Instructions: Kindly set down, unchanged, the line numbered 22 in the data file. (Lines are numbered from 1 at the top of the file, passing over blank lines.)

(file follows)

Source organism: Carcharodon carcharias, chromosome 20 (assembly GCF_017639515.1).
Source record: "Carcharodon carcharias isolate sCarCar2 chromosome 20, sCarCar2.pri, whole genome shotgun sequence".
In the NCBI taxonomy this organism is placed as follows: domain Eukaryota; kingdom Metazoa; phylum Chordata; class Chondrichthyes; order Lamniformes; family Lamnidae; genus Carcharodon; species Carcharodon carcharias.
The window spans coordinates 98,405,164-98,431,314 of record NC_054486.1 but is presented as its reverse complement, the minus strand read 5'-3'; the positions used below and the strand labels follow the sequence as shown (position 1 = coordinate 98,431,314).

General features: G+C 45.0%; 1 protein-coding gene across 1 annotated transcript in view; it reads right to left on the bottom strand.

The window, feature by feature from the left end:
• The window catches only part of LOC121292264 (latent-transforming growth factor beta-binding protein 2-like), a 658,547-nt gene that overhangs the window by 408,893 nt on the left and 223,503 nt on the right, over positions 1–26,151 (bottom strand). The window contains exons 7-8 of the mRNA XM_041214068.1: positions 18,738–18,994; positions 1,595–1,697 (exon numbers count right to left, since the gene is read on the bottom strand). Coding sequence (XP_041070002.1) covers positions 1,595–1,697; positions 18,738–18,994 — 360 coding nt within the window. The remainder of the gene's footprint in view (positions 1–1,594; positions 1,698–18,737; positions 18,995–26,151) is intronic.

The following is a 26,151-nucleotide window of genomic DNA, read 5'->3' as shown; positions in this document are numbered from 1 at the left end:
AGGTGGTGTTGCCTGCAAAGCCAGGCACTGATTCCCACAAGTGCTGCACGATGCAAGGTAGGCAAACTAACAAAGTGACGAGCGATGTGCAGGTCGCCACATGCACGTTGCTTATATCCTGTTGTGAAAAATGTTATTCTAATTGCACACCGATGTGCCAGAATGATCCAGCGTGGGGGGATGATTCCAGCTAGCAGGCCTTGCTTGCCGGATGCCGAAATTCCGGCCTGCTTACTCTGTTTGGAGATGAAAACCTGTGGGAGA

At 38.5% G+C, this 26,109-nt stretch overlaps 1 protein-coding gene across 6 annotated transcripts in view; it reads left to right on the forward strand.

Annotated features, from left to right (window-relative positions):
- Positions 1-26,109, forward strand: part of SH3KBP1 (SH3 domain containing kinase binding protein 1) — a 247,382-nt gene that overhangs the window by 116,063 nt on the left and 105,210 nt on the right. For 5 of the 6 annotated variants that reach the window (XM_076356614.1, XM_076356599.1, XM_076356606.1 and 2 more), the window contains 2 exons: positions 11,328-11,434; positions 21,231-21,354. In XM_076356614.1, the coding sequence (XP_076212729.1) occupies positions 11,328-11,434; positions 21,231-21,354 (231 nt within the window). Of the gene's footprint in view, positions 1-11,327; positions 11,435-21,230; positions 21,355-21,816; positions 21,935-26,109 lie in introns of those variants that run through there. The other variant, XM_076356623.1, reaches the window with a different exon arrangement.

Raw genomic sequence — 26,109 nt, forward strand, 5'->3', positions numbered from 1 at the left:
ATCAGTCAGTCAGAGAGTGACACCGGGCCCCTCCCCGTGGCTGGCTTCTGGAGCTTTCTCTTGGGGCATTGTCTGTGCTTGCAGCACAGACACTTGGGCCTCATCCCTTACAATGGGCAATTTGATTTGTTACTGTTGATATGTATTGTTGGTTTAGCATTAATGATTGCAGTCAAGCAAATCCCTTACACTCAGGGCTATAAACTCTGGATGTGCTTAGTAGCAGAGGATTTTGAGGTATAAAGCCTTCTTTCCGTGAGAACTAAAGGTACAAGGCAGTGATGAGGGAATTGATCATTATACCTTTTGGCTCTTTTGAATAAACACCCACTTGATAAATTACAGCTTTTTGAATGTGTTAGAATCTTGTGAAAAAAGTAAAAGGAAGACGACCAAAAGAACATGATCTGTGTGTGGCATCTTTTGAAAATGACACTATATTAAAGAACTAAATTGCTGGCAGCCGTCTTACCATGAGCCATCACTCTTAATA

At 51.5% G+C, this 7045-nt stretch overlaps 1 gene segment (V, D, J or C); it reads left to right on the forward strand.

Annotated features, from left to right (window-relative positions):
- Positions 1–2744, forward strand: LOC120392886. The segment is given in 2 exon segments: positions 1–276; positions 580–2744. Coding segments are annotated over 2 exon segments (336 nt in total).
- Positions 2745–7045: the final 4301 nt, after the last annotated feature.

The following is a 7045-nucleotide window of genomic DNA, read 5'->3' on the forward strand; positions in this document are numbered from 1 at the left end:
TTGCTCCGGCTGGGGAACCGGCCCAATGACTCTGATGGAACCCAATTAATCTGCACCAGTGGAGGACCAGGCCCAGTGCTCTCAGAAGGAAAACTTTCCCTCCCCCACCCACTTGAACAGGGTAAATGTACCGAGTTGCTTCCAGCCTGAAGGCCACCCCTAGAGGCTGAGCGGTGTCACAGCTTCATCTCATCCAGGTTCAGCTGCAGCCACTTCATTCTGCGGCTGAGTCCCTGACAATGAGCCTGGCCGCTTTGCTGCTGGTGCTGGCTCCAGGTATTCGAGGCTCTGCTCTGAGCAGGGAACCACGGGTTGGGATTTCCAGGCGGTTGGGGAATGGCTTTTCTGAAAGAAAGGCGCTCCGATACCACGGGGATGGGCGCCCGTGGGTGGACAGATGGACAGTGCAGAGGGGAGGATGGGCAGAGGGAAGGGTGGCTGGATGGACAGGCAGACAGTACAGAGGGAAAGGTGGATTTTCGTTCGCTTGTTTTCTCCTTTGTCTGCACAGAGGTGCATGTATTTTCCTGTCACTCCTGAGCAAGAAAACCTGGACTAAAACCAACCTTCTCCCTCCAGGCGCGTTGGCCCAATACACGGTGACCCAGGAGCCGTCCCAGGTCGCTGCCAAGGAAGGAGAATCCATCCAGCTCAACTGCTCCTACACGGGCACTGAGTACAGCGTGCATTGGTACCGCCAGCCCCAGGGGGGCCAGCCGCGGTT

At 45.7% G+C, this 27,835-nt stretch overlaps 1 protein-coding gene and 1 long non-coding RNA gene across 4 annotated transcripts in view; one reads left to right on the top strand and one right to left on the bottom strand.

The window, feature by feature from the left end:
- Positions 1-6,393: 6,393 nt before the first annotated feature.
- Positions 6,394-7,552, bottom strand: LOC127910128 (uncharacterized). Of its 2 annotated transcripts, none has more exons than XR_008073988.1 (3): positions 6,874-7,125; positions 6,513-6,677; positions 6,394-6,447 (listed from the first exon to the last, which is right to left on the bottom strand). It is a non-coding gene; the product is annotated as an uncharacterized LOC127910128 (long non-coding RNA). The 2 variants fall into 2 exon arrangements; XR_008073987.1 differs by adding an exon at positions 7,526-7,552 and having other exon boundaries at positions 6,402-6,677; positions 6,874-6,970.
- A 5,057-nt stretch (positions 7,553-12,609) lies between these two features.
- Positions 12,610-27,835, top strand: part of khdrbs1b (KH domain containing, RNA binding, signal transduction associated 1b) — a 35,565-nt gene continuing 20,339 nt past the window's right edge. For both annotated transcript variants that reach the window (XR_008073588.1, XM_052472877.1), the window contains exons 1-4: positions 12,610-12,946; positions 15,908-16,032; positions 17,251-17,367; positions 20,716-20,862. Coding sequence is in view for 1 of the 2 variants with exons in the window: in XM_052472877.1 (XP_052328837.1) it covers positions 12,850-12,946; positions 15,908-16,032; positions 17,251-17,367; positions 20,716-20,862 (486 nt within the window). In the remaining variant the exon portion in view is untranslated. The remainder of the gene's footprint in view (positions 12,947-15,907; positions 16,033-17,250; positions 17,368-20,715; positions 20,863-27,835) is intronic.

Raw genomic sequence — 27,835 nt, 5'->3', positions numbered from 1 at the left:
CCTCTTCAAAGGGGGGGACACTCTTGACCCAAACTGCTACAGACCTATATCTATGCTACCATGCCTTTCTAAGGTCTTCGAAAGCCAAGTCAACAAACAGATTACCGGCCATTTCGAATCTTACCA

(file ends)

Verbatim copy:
The window, feature by feature from the left end: